• Total Number of Wins:  4
  • Category With the Most Nominations:  Original Screenplay / Art Direction / Visual Effects  (4)
  • Best Film with No BAFTA Nominations:  Jerry Maguire

Most BAFTA Noms:

  1. District 9  –  7
  2. Chaplin  –  4
  3. Terminator 2: Judgment Day  –  3

Most BAFTA Points:

  1. District 9  –  195
  2. Chaplin  –  115
  3. Husbands and Wives  –  115
  4. Terminator 2: Judgment Day  –  100
  5. The Fisher King  –  70

Broadcast Film Critics Awards  (Critic’s Choice Awards)

BFCA Points:

  1. As Good as It Gets  –  120
  2. Jerry Maguire  –  110
  3. District 9  –  90
  4. Apt Pupil  –  70
  5. Donnie Brasco  –  50

Notes:  The BFCA started in 1995 and didn’t start regular nominations (aside from Picture) until well into the 2000’s by which time TriStar was pretty dead in the water.  This the total list of all TriStar films with BFCA points.

All Awards:

Most Nominations:

  1. Bugsy  –  27
  2. As Good as It Gets  –  25
  3. District 9  –  25
  4. Jerry Maguire  –  18
  5. Places in the Heart  –  16
  6. The Fisher King  –  16
  7. Glory  –  14
  8. Avalon  –  11
  9. Terminator 2: Judgment Day  –  11
  10. Husbands and Wives  –  11

Most Awards:

  1. As Good as It Gets  –  11
  2. Bugsy  –  10
  3. Places in the Heart  –  7
  4. Jerry Maguire  –  7
  5. The Fisher King  –  6
  6. Terminator 2: Judgment Day  –  6
  7. Husbands and Wives  –  6
  8. Glory  –  5
  9. Philadelphia  –  4
  10. Devil in a Blue Dress  /  District 9  –  3

Total Awards Points

  1. Bugsy  –  1178
  2. As Good as It Gets  –  1145
  3. Places in the Heart  –  797
  4. Jerry Maguire  –  753
  5. District 9  –  686
  6. The Fisher King  –  672
  7. Glory  –  522
  8. Husbands and Wives  –  515
  9. Avalon  –  377
  10. Terminator 2: Judgment Day  –  335

Highest Awards Percentage:

  1. Bugsy  –  9.56%
  2. As Good as It Gets  –  7.59%
  3. Places in the Heart  –  7.05%
  4. The Fisher King  –  5.45%
  5. Jerry Maguire  –  4.85%
  6. Glory  –  4.30%
  7. Husbands and Wives  –  4.23%
  8. District 9  –  3.26%
  9. Avalon  –  2.97%
  10. Terminator 2: Judgment Day  –  2.72%


Lists for studios are harder because I have to come up with them myself.  There are no books that rank the best films by studio and no way to sort through them on the IMDb or TSPDT.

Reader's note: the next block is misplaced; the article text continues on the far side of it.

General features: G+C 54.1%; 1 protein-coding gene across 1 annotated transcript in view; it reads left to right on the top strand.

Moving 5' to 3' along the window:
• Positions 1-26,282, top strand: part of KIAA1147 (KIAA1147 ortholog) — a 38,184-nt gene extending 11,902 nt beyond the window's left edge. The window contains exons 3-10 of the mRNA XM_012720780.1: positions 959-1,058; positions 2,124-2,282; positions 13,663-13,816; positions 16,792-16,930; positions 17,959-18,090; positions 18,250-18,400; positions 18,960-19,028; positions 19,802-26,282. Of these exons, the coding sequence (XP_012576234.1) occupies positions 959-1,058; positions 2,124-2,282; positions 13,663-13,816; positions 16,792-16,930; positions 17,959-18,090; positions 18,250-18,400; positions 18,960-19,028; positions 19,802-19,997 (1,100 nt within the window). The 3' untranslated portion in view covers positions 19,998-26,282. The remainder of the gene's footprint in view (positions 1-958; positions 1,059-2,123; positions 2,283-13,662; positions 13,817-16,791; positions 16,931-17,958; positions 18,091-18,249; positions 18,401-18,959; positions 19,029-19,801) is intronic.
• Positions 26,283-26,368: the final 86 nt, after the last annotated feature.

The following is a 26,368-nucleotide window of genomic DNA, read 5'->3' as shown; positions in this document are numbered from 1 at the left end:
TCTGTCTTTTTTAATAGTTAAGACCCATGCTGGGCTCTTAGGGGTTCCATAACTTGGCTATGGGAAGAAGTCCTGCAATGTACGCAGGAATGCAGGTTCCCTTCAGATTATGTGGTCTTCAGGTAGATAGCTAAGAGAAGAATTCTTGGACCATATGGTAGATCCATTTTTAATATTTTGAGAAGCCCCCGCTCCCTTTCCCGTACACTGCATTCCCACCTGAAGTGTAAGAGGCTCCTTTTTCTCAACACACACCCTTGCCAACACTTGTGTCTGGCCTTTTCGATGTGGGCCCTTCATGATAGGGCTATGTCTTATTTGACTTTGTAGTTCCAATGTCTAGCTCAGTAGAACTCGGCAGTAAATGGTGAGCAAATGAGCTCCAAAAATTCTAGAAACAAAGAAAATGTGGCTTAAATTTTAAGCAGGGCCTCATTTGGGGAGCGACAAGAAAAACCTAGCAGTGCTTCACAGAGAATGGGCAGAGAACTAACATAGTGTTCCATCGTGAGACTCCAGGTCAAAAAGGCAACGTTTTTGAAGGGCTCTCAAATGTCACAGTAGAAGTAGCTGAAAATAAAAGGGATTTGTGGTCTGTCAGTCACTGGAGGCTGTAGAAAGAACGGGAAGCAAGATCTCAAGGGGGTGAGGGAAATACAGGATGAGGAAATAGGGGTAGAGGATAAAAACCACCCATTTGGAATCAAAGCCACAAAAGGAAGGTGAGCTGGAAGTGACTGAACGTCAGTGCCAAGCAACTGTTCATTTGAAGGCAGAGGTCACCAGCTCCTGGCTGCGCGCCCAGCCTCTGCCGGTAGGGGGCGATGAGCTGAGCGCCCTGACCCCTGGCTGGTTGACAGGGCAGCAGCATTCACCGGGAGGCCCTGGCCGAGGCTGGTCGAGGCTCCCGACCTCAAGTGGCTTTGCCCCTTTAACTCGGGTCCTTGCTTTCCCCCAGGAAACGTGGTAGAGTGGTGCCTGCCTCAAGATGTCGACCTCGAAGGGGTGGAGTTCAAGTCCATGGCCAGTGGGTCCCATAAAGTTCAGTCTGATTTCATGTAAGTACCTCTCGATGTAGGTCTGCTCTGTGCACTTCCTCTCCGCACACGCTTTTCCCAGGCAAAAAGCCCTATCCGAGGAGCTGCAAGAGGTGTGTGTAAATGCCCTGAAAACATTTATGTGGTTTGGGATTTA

The TSPDT Top 5 TriStar Films

  1. Terminator 2: Judgment Day  (#637)
  2. Husbands and Wives  (#997)
  3. Jerry Maguire  (#1915)
  4. Total Recall  (#1922)
  5. District 9  (#324 – 21st Century)

note:  I sorted through the current TSPDT list myself to come up with this.

Top 10 U.S. Domestic Box Office  (1984-2011)

  1. Terminator 2: Judgment Day  –  $204.84 mil
  2. Jerry Maguire  –  $153.95 mil
  3. Rambo: First Blood Part II  –  $150.42 mil
  4. As Good as It Gets  –  $148.47 mil
  5. Look Who’s Talking  –  $140.08 mil
  6. Godzilla  (1998)  –  $136.31 mil
  7. My Best Friend’s Wedding  –  $127.12 mil
  8. Sleepless in Seattle  –  $126.68 mil
  9. Hook  –  $119.65 mil
  10. Total Recall  –  $119.39 mil

note:  When it was released, T2 was the 13th highest grossing film of all-time and the #1 film of 1991.  By the end of 2011, it was down to #111.  As of 18 June, 2018, it is #184 but #114 on the adjusted list.

Top 10 U.S. Domestic Box Office (all-time, adjusted to June 2018)

  1. Terminator 2: Judgment Day  –  $445.69 mil
  2. Rambo: First Blood Part II  –  $388.11 mil
  3. Look Who’s Talking  –  $319.15 mil
  4. Jerry Maguire  –  $310.79 mil
  5. As Good as It Gets  –  $290.14 mil
  6. Sleepless in Seattle  –  $280.28 mil
  7. Godzilla  (1998)  –  $266.23 mil
  8. Hook  –  $262.78 mil
  9. Basic Instinct  –  $259.85 mil
  10. Total Recall  –  $258.54 mil

note:  The reason Basic Instinct, released two years after Total Recall, jumps ahead of it is that ticket prices actually went down in 1992.


note:  TriStar doesn’t have a long distinguished history so there are no coffee table books like with the major studios and few books that deal with the history of the studio.

History of the American Cinema 10: A New Pot of Gold: Hollywood Under the Electronic Rainbow, 1980-1989, Stephen Prince, 2002

The tenth volume in the series (though the series wasn’t all written in order).  Like all the books in the series, a valuable book if you’re interested in the film industry as an industry.  It covers the entire creation of TriStar.


The Best Tri-Star Film I Haven’t Yet Reviewed

Avalon  (1990, dir. Barry Levinson)

In my review of Hunt for the Wilderpeople, I discussed Sam Neill and Jeff Goldblum, comparing them because they were both in the new Thor film and the level of excitement over that.  Neither of them were ever big stars even if they were in big films (Jurassic Park, of course) and neither has ever earned an Oscar nomination.  They are more established examples of that type of actor, good character actors who are appreciated but have never really received their due in terms of being stars or earning awards accolades.  Now we have the film Avalon, made back in 1990 and starring two very likable actors who are in that same class as Neill and Goldblum.  Aidan Quinn and Kevin Pollak have never become stars and the most awards attention either has received for film work has been Quinn’s Indie Spirit nomination for Supporting Actor in 2004.  But they are fun to watch, usually with Quinn as a more romantic lead and Pollak as a comic foyle.  Here they don’t fill either of those roles (Quinn is a married father and Pollak has basically no humorous lines) as two cousins who are moving forward with their lives.